Despite the forested aspect of our route, we were basically navigating across a series of marshes so  it figures there'd be at least one large marsh in the way. The water was probably knee deep or better and Daweson and I were just about ready to gleefully splash our way across. However, our allergic-to-wet-feet comrades found it fairly easy to walk along the edge to get around the marsh and sadly, our boots remained as sere as a desert as we followed the dry-footers.

It's a bird, a plane,'s Super Daweson
Just beyond the marsh was the delta area of Tenmile Creek. The creek obviously changes course with great regularity, frequently shifting its track through the sand, as evidenced by a stagnant bay that formed where the large creek had been particularly indecisive about its route to the sea. Daweson demonstrated his long-jumping prowess by leaping across a tributary creek.


Speaking of showing off skills, Daweson further entertained the crowd by performing some flips, sticking the landing each time. I'd claim that I taught him that but the difference between my flips and his, is that my flips are not done on purpose. Rachel averred that she too, had tumbling skills and began a "graceful" run into an awkward leap in the air that culminated with an emphatic thud in the sand, much to the amusement of all onlookers. She might have jumped as high as six inches but without a ruler, it was hard to tell.

We're so sorry, Mother Kildeer
After a short visit to the tidal flats (it was low tide) and beach, we turned around and headed back. As we skirted a marsh, a kildeer was shrieking in the brackish water, dragging an injured wing behind her. The wing was not really injured, though: kildeer engage in deception in order to protect their young when nesting. Kildeer eggs are speckled and very hard to see, and lie unprotected on the open ground. We did find the nest but not before a hiking boot had disturbed it. It was really quite sad to listen to her anguish as we hiked past, all we can do is say "we are so very sorry, please forgive us for our trespass."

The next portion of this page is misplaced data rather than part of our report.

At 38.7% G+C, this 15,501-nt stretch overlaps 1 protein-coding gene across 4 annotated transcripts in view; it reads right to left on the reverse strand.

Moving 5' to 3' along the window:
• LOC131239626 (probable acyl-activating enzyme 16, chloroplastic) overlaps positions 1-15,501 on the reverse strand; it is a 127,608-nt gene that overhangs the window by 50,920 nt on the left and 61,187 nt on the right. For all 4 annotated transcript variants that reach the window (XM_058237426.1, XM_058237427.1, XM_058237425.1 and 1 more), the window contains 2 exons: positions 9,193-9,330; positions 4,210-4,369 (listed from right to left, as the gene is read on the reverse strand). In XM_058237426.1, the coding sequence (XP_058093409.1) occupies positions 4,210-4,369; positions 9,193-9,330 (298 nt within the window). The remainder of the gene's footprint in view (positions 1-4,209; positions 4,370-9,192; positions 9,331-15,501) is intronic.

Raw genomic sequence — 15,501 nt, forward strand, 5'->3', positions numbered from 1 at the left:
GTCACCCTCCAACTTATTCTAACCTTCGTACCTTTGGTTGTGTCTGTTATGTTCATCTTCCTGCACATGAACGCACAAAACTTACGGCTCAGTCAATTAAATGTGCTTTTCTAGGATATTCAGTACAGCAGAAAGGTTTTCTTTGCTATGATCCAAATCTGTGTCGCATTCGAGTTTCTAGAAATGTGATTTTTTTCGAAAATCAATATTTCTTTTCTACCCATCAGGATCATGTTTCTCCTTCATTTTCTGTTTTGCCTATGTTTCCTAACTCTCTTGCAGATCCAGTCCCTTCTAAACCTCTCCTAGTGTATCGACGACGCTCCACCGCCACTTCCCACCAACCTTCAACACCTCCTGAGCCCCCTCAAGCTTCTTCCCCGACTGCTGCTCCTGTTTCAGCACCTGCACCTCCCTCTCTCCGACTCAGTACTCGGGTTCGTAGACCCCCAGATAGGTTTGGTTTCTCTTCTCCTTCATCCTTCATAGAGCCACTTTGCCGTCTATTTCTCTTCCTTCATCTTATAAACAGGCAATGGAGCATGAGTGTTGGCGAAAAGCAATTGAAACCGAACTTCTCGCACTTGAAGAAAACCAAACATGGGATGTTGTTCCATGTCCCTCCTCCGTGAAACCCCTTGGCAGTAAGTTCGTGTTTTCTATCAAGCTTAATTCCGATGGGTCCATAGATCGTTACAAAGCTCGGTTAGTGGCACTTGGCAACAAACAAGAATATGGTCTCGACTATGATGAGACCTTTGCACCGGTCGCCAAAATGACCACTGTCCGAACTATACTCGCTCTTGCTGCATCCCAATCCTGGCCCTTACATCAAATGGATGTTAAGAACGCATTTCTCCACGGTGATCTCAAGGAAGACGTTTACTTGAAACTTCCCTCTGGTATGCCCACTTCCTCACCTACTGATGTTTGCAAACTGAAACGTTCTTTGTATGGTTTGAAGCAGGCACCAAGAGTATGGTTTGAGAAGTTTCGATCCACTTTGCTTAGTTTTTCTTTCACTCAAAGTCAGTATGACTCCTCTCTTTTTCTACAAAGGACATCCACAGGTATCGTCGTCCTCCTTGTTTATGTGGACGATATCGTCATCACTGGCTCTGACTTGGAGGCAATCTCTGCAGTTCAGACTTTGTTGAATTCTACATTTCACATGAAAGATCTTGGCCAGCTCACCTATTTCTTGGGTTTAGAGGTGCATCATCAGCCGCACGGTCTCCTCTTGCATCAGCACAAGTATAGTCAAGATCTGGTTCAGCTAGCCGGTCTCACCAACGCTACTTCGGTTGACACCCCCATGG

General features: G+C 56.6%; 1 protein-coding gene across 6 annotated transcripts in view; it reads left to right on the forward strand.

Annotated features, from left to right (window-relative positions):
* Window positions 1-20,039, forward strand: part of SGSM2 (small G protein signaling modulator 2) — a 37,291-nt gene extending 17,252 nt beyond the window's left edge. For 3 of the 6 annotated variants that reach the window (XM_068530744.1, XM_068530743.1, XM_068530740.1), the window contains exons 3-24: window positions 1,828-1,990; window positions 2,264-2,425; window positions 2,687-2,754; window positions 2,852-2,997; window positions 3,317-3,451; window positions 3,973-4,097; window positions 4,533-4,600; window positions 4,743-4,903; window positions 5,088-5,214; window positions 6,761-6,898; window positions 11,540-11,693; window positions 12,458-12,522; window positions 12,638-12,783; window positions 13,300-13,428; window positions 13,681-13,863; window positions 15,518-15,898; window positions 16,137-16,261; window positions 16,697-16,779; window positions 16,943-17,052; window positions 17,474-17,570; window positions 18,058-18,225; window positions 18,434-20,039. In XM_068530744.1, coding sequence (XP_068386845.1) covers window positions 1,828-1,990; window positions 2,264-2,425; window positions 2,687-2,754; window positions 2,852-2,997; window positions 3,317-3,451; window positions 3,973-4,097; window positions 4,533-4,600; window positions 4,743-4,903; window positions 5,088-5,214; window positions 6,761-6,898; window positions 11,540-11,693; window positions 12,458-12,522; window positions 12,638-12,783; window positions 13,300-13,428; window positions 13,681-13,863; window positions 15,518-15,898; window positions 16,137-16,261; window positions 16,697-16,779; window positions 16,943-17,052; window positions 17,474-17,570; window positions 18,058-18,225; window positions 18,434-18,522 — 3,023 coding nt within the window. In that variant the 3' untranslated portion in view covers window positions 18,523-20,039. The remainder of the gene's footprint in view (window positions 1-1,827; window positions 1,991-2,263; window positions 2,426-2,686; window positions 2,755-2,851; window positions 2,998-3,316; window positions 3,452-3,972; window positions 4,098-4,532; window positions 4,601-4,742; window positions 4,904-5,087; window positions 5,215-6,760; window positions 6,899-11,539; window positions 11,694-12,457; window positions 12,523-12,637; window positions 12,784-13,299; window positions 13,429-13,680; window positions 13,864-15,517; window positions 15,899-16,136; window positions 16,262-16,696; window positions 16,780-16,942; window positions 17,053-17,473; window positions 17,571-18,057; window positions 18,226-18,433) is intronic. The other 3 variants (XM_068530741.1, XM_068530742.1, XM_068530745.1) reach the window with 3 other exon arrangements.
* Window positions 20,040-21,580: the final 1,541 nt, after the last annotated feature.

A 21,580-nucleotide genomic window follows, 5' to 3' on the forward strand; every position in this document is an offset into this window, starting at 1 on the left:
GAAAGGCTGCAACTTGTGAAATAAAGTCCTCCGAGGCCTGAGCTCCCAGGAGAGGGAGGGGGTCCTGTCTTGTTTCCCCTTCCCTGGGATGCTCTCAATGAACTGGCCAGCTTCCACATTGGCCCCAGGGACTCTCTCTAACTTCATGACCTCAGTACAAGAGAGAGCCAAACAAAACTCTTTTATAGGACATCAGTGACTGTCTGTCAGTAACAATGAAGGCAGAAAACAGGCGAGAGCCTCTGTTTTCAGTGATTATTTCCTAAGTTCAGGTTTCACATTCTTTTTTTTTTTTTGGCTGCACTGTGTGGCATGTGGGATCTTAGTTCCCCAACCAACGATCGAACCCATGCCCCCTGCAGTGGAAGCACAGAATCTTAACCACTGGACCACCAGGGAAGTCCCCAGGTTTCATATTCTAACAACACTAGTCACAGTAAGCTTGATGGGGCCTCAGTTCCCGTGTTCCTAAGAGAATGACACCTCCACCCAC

This sums up the hike on the return leg
On the return leg, the two youngsters shed their shoes and slid, rolled, somersaulted, and leaped in the sandy dunes. Progress was slow but it was entertaining. All that energy expended resulted in sleeping passengers on the drive home but at least nobody asked me "Are we there yet?"

Gaoying is dwarfed by the sandy expamse
Because of all the rainfall, it's been prognosticated to be a bad year for ticks. Well, to be more concise, it is going to be a great year for ticks, and not so great a year for hikers. Continuing a recent trend, John kept plucking them off his pant legs on the hike and on the way home, he dispatched no less than eight of the bloodsucking parasites. One tick burrowed into Daweson's shoulder and judging by the excited Chinese emanating from the back seat, Gaoying also found a few crawling on her and Emma. Also continuing a recent trend, not one tick was found on your merry blogster. Not sure why that is, but I'm going to keep eating those habanero chiles. 

For more pictures of this hike, please visit the Flickr album.


  1. Ticks along the coast at Dellenback? Wow! We just had an adventure much like your hike at Peyton Bridge when we hiked at Union Creek. The weather has really changed the landscape of many trials this year!

  2. Playing on sand dunes looks like a lot of fun for the youngsters! You must possess some sort of tick "force field" - lucky you!